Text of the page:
An odorant-binding protein required for suppression of sweet taste by bitter chemicals

Yong Taek Jeong, Jaewon Shim, So Ra Oh, Hong In Yoon, Chul Hoon Kim, Seok Jun Moon, Craig Montell

Research output: Contribution to journalArticlepeer-review

149 Citations (Scopus)


Animals often must decide whether or not to consume a diet that contains competing attractive and aversive compounds. Here, using the fruit fly, Drosophila melanogaster, we describe a mechanism that influences this decision. Addition of bitter compounds to sucrose suppressed feeding behavior, and this inhibition depended on an odorant-binding protein (OBP) termed OBP49a. In wild-type flies, bitter compounds suppressed sucrose-induced action potentials, and the inhibition was impaired in Obp49a mutants. However, loss of OBP49a did not affect action potentials in sugar- or bitter-activated gustatory receptor neurons (GRNs) when the GRNs were presented with just one type of tastant. OBP49a was expressed in accessory cells and acted non-cell-autonomously to attenuate nerve firings in sugar-activated GRNs when bitter compounds were combined with sucrose. These findings demonstrate an unexpected role for an OBP in taste andidentify a molecular player involved in the integration of opposing attractive and aversive gustatory inputs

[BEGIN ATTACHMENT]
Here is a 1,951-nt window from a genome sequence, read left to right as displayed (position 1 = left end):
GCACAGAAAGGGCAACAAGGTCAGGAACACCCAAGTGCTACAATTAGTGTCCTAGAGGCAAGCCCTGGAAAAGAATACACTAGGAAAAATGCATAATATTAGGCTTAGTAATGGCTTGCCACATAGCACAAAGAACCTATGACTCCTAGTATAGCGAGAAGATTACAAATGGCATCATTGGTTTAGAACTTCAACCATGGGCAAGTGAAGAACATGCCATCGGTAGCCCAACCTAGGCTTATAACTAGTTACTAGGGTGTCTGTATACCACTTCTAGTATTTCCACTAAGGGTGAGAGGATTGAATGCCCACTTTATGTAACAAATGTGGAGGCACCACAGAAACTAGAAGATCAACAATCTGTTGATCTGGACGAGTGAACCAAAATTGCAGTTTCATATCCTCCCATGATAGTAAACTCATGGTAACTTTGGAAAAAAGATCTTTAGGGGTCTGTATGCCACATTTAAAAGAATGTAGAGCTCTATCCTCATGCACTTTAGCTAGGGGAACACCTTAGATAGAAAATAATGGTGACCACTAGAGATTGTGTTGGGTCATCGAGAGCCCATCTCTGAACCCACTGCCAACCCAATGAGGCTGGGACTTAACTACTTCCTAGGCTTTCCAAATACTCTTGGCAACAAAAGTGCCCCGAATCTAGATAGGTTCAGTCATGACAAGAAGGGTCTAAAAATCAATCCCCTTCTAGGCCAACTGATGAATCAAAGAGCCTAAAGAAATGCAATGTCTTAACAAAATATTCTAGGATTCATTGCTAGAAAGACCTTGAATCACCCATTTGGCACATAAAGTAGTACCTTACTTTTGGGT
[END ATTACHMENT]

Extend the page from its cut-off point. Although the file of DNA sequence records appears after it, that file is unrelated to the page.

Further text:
Original languageEnglish
Pages (from-to)725-737
Number of pages13
Issue number4
Publication statusPublished - 2013 Aug 21
Externally publishedYes

ASJC Scopus subject areas

  • Neuroscience(all)


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